The tempo is more upbeat the following day at Sunday brunch at Sítio, the ground-floor restaurant in Valverde Hotel. Featuring live jazz and bossa nova, the tables in the leafy courtyard soon fill with hip Lisboetas making the most of their weekend. The equally good-looking staff are dressed in casual Lacoste uniforms, a nod to the brand’s Portuguese creative director, Felipe Oliveira Baptista, while chef Carla Sousa’s menu features brunch favourites served as petiscos, or small plates (call them tapas at your peril).
The tables in the leafy courtyard soon fill with hip Lisboetas making the most of their weekend
We tuck into a selection of egg dishes and cured meats, followed by our first taste of the fabled bacalhau. A Portuguese staple for centuries, there are said to be 365 different recipes for the dried and salted fish – one for each day of the year. “If you only learn one word of Portuguese while you’re here, best make it bacalhau,” jokes one of our fellow diners.
Another stylish new arrival is the revamped food court at Lisbon’s historic Mercado da Ribeira, the city’s biggest fresh food market. Opened last May as the first permanent foodie venture for Time Out magazine, the market features over 30 stalls selling local and regional specialities, including cheeses, sausages, tinned sardines and ginjinha (wild cherry liqueur).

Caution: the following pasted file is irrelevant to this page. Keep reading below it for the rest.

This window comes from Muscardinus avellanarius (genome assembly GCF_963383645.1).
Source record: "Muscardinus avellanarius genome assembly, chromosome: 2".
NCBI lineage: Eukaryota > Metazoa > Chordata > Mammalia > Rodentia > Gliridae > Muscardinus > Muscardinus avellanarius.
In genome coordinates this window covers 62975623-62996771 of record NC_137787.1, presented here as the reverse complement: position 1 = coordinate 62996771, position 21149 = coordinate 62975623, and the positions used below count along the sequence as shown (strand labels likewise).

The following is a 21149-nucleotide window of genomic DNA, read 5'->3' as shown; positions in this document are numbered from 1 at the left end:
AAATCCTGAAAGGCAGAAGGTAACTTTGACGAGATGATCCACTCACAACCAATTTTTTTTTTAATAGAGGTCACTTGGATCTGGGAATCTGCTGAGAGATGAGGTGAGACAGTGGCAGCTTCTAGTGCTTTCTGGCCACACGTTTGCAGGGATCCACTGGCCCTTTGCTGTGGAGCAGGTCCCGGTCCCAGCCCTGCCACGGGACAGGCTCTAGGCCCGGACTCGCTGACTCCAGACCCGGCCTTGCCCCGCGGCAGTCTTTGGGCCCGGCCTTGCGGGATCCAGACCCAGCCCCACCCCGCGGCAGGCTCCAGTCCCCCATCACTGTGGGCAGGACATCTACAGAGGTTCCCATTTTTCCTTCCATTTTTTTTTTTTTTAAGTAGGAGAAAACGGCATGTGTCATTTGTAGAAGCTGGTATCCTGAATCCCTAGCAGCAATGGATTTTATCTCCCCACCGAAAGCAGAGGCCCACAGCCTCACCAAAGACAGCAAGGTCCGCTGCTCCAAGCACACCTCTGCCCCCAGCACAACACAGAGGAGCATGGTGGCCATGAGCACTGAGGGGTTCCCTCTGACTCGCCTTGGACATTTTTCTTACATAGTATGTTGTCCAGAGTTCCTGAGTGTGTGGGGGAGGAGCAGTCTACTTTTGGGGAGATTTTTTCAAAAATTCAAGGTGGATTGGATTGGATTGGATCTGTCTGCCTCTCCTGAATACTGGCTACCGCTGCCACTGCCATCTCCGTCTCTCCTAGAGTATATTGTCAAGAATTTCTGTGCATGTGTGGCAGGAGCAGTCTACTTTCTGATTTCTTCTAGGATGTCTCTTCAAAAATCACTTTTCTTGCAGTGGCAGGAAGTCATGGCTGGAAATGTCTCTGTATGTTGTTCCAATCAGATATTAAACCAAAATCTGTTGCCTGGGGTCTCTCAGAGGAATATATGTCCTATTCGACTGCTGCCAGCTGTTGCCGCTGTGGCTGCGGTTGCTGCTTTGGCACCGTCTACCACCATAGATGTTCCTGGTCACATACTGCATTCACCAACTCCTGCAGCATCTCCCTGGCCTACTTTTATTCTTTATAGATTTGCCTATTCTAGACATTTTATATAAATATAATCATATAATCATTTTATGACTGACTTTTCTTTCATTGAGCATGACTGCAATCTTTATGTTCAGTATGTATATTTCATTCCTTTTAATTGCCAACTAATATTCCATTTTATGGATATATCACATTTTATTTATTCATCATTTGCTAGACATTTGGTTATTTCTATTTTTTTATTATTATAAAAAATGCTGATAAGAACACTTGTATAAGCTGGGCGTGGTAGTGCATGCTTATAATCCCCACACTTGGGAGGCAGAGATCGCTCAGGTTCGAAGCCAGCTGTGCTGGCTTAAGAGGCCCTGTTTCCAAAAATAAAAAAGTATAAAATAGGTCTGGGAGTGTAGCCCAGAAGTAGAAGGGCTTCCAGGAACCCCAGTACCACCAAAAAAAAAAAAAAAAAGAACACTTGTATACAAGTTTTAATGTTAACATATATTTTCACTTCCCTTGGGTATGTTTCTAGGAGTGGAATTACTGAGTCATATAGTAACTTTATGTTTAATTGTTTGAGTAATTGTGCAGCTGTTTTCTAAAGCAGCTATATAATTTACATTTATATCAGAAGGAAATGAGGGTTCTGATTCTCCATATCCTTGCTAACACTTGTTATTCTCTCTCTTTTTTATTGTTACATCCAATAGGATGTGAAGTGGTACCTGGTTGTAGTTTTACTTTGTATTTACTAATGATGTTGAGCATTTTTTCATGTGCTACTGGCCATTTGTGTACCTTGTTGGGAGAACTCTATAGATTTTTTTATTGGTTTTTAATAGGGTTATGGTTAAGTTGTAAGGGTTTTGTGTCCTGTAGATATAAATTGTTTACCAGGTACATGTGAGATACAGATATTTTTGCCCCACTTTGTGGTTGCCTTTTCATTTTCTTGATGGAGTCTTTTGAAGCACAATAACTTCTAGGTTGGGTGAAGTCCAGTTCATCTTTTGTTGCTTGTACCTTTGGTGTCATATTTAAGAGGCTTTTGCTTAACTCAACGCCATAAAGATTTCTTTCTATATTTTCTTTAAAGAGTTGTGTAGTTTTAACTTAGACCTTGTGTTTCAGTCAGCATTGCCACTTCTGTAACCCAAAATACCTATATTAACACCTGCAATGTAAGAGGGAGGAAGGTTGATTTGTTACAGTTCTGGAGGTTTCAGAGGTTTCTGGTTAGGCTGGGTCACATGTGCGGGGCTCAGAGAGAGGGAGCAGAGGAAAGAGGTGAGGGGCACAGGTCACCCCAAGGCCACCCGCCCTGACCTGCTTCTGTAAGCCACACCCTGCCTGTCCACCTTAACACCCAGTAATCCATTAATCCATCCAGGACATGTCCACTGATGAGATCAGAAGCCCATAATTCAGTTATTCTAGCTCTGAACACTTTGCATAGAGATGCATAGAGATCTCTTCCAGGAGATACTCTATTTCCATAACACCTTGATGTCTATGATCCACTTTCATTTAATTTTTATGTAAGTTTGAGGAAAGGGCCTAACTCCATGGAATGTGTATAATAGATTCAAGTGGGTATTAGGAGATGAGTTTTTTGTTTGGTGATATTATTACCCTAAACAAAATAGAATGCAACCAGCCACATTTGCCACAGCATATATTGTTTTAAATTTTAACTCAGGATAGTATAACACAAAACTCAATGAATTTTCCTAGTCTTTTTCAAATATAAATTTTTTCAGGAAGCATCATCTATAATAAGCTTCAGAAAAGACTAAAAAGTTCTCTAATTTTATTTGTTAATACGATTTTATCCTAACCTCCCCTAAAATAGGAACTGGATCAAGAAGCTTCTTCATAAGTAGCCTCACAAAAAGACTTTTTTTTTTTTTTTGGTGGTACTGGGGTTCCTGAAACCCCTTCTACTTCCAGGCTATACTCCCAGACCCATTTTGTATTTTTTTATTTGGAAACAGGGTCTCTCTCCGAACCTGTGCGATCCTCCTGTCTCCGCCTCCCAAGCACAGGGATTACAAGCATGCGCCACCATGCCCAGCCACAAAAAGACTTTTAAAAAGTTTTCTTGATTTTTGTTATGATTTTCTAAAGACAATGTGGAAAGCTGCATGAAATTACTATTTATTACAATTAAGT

Five well-known chefs have also set-up stalls here, including Henrique Sá Pessoa and Marlene Vieira, offering small plates from just €5. We opt for a succulent bifé marrare (steak with peppercorn sauce) from Café de São Bento, an outpost of the restaurant on the street of the same name that is widely acknowledged to serve the city’s best steak.
Of course we can’t leave without sampling Lisbon’s famous sweet treat, so we jump on a tram and head west to Pastéis de Belém in the Belem district. The patisserie has been baking the soft-centred, flaky custard tarts since 1837 and serves up to 50,000 a day in peak season. We queue impatiently outside the beautiful blue and white azulejo-clad store, teased by wafts of custard and cinnamon, before finally being rewarded with a still-warm tart.
Sardines, tinned in winter or fresh in summer, are another much-loved staple that every local we meet insists we must try. The city goes especially sardine crazy in June during the Festival of Santo Antonio when the narrow streets of Alfama, the city’s oldest quarter, fill with the smell of grilled sardines in honour of Lisbon’s patron saint.
We enjoy fat, juicy ones at Super Mario, an old-fashioned tasca in the Chiado neighbourhood where the daily menu is written on a large sheet of paper taped on the wall. Packed with locals, we follow their lead and bookend our meal with deliciously gooey Azeitão sheep’s cheese and a strong bica (espresso). “You like?” the owner asks, unnecessarily, as he clears our empty plates. “We like,” I assure him. “We like a lot.”